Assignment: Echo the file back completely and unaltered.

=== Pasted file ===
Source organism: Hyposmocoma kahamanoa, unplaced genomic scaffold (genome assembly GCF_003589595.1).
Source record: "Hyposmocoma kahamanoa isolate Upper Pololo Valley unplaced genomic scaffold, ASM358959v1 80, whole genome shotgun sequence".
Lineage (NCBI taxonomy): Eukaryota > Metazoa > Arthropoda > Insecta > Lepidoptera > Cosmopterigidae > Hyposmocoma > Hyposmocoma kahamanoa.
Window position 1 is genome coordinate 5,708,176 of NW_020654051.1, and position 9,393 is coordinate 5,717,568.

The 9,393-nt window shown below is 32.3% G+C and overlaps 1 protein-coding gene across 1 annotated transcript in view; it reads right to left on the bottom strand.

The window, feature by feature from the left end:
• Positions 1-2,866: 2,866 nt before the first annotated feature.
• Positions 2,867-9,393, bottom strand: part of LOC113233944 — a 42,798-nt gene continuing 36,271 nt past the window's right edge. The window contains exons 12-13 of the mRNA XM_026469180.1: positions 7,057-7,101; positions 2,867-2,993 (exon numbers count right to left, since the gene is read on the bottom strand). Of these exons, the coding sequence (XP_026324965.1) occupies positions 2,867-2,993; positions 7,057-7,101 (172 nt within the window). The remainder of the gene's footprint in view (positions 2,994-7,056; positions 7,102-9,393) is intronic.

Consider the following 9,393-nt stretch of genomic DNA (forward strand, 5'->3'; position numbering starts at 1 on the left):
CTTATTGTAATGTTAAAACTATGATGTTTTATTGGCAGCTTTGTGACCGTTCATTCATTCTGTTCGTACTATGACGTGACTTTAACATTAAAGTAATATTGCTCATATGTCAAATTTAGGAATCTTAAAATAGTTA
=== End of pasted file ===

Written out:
Source organism: Hyposmocoma kahamanoa, unplaced genomic scaffold (genome assembly GCF_003589595.1).
Source record: "Hyposmocoma kahamanoa isolate Upper Pololo Valley unplaced genomic scaffold, ASM358959v1 80, whole genome shotgun sequence".
Lineage (NCBI taxonomy): Eukaryota > Metazoa > Arthropoda > Insecta > Lepidoptera > Cosmopterigidae > Hyposmocoma > Hyposmocoma kahamanoa.
Window position 1 is genome coordinate 5,708,176 of NW_020654051.1, and position 9,393 is coordinate 5,717,568.

The 9,393-nt window shown below is 32.3% G+C and overlaps 1 protein-coding gene across 1 annotated transcript in view; it reads right to left on the bottom strand.

The window, feature by feature from the left end:
• Positions 1-2,866: 2,866 nt before the first annotated feature.
• Positions 2,867-9,393, bottom strand: part of LOC113233944 — a 42,798-nt gene continuing 36,271 nt past the window's right edge. The window contains exons 12-13 of the mRNA XM_026469180.1: positions 7,057-7,101; positions 2,867-2,993 (exon numbers count right to left, since the gene is read on the bottom strand). Of these exons, the coding sequence (XP_026324965.1) occupies positions 2,867-2,993; positions 7,057-7,101 (172 nt within the window). The remainder of the gene's footprint in view (positions 2,994-7,056; positions 7,102-9,393) is intronic.

Consider the following 9,393-nt stretch of genomic DNA (forward strand, 5'->3'; position numbering starts at 1 on the left):
CTTATTGTAATGTTAAAACTATGATGTTTTATTGGCAGCTTTGTGACCGTTCATTCATTCTGTTCGTACTATGACGTGACTTTAACATTAAAGTAATATTGCTCATATGTCAAATTTAGGAATCTTAAAATAGTTA